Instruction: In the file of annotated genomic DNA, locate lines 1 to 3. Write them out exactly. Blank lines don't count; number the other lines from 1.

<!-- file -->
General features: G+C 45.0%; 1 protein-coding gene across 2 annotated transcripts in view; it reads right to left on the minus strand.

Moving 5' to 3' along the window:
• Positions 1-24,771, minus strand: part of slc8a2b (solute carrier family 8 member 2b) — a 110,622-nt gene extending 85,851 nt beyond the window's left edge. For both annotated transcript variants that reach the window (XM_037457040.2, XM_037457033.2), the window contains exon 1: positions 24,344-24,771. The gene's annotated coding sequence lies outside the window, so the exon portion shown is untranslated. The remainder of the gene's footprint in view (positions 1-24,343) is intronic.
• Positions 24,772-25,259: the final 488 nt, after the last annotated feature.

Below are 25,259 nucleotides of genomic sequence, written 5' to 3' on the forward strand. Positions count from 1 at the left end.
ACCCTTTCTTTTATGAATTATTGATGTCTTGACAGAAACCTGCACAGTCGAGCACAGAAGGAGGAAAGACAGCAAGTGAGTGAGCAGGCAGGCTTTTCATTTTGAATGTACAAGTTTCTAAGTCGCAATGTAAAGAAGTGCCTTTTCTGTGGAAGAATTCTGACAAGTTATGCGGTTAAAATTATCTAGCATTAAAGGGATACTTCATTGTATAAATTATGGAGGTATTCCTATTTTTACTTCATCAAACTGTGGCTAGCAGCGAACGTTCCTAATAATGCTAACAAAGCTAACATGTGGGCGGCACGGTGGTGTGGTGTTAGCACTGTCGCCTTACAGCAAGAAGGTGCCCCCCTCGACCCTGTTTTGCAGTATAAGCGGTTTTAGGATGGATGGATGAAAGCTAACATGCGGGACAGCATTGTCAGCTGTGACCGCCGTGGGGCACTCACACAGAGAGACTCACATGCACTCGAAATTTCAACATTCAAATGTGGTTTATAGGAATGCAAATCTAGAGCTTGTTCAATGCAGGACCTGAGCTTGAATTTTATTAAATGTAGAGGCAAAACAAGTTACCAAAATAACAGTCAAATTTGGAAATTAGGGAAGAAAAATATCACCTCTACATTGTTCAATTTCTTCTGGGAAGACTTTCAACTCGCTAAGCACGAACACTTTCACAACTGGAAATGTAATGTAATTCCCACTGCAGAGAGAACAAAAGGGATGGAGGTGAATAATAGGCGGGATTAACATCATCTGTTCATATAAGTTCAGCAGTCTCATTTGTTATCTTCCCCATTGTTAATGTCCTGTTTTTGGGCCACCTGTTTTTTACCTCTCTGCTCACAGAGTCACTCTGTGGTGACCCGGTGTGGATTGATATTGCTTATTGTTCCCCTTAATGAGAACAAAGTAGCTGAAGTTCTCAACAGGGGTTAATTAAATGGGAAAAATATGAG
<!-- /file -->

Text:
General features: G+C 45.0%; 1 protein-coding gene across 2 annotated transcripts in view; it reads right to left on the minus strand.

Moving 5' to 3' along the window:
• Positions 1-24,771, minus strand: part of slc8a2b (solute carrier family 8 member 2b) — a 110,622-nt gene extending 85,851 nt beyond the window's left edge. For both annotated transcript variants that reach the window (XM_037457040.2, XM_037457033.2), the window contains exon 1: positions 24,344-24,771. The gene's annotated coding sequence lies outside the window, so the exon portion shown is untranslated. The remainder of the gene's footprint in view (positions 1-24,343) is intronic.